Subject: Militias attack UN refugee officials inside W. Timor camp
Date: Wed, 8 Sep 1999 06:02:34 EDT
From: Joyo@aol.com

Australian Broadcasting Corp. Tuesday, 8 September 1999

DISPATCH:

Militias attack refugee officials inside Kupang camp

In West Timor, a pro-Jakarta group attacked staff from the refugee agency, the UNHCR.

Surrounded by local government officials, police and military personnel, the delegation was set upon by angry refugees.

Ginny Stein reports from Kupang.

At least 50,000 refugees are believed to have crossed the border into West Timor, although none are quite sure of the exact number. The main reason: the military and militias' refusal to allow the media or humanitarian agencies access.

Breaking down that barrier West Timor's governor extended an invitation to officials from the UN's refugee agency, the UNHCR.

Leading the delegation, Asia-Pacific's Francois Foinneau who flew in from Geneva. At a camp on the outskirts of the capital, they came to talk with some of the 3,500 people who'd sought shelter in a bus terminal. Inside the camp, loyalties are on display. Refugees still clothed in the colours of militia gangs, some still armed with machetes stand guard inside the camp.

Fifteen minutes into the visit, the delegation was attacked. Amidst a hail of stones, they fled to their vehicle only to be pounded once more as they cowered.

The delegation immediately canceled a planned visit to investigate reports that more than 50,000 have now crossed into West Timor to escape the militias' violence.

A spokesman for West Timor's governor last night said he regretted the violence displayed towards the visiting UN delegation. But in an ominous warning, he said tensions in West Timor are running high and no guarantees of safety can be made.


ABC DISPATCH: An eyewitness has told of the lawlessness and terror that has overtaken East Timor.

An Catholic religious Brother has just escaped from Dili across the border into West Timor, taking with him 30 East Timorese.

The Brother, who does not want to be named, has seen burning and looting in Dili, militia's driving around in UNAMET trucks, and convoys of refugees being trucked out of the country.

The Brother, who is now in now safely in West Timor, told Bronwyn Adcock what he saw as he left Dili.

There is evidence of a military and the militia, who are in fact mainly military, looting the shops and then setting them on fire. And on our way out of Dili at the main police centre called the Polda there would have been approximately ten thousand people there. Militia were outside walking in. They're all in together and so it was a terrible sight, a lot of misery there and there was a couple there, a young engaged couple that I saw and know very well who wanted to come with us to Kupang for their safety. But we just couldn't take them.

ADCOCK: That must have been hard.

BROTHER: It was, it was very hard. And on the way out of Dili, there were convoys continually moving towards Kupang. Some of the trucks were just filled with people. Others had a whole lot of possessions and a few people on top and it was quite apparent with some of them having military or militia or both and being escorted and it would have to be you would think a lot of the looted goods from Dili. And also there were convoys of empty trucks coming back the other way and presumably that was to get more.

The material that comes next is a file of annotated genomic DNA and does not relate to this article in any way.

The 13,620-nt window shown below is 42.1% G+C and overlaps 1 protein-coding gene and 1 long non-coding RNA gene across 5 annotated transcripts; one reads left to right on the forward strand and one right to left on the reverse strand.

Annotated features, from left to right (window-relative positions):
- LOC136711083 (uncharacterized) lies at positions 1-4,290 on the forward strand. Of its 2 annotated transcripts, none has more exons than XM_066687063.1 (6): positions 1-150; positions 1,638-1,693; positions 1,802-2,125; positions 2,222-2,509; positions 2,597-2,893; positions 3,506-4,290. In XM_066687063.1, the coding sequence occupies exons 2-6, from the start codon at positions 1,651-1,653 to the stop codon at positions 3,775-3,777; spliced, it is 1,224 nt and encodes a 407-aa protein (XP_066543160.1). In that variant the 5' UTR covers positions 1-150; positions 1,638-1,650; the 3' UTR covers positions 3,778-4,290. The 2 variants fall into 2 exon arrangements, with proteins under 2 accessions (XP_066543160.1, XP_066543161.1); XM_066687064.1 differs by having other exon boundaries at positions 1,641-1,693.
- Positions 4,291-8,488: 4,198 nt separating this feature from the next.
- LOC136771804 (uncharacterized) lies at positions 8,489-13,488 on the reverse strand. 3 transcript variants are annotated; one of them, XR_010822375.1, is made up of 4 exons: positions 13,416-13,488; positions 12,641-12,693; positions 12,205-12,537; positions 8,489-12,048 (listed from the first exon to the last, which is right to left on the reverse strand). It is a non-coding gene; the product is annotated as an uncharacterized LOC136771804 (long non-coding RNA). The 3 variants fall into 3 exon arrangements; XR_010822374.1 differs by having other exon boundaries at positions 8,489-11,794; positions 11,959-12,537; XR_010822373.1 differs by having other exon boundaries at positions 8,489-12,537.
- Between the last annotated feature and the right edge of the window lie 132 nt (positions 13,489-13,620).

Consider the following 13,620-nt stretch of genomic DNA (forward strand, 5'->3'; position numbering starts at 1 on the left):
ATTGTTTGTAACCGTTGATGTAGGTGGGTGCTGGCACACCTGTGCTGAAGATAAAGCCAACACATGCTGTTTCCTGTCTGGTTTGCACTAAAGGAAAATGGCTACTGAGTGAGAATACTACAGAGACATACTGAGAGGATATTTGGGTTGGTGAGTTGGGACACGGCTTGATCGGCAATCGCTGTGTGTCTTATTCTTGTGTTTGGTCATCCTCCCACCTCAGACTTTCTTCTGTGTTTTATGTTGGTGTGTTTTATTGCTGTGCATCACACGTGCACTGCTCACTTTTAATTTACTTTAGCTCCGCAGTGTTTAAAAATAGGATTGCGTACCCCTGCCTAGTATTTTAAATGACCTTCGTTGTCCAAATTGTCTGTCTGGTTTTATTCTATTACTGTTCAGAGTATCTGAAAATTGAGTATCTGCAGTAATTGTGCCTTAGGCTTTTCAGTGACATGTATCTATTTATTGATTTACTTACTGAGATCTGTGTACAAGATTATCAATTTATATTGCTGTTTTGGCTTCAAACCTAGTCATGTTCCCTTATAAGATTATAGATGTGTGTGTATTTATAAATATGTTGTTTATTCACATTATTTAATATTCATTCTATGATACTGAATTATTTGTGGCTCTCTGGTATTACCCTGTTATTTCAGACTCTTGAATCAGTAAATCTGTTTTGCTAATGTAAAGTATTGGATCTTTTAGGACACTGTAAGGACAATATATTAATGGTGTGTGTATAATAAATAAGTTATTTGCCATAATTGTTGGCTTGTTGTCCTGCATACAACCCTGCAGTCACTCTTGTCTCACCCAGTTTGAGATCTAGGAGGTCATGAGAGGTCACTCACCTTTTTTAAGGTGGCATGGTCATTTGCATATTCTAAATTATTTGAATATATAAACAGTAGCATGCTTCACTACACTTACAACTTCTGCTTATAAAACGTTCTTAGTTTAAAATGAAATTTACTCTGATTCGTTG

In Dili, I saw a UNIMET vehicle being driven by two militia dressed with older men, perhaps in their 30's and the window of the front windscreen was all bashed in. The front was dented and they were talking to military there and police and eventually two of those vehicles, two UN vehicles actually lead the convoy for sometime or at least we were following in a convoy that they happened to be in front of.

ADCOCK: The convoy taking refugees out of Timor?

BROTHER: Yes, yes.

ADCOCK: Well, what does that say to you?

BROTHER: Well as I just say this point that when I got to Liquisa the two UNAMET cars had pulled over and there they were talking to military and police and many military. The fact that they were in the UNAMET vehicles said to me about the Indonesian military's view of what the United Nations is all about. I hope it doesn't present the government's view.

ADCOCK: How did you find getting to the border? Was your convoy safe or were you harassed at all?

BROTHER: We had to go through many checkpoints which were pretty frightening. These were manned by militia. They would look into the vehicle. I was lucky that I had a person who could speak the Bahasa with me in the leading vehicles so we got through reasonably well. He is a priest and had his suttan on so I would say that probably helped. But the people were frightened and we got through one checkpoint and one of the young mothers next to me was crying.

ADCOCK: There has been scattered reports of massacres around East Timor. Have you seen anything that would back that up?

BROTHER: It's very hard to verify things but one sad incident that came to me was from an East Timorese member of UNAMET who was on their security staff and the fires that lead to the people rushing to the UNAMET compound on, I think Thursday, witnessed a child actually being cut up. He was chopped up and the parts of his body was actually thrown about.

ADCOCK: This is in Dili?

BROTHER: That's in Dili, outside the UNIMET compound.

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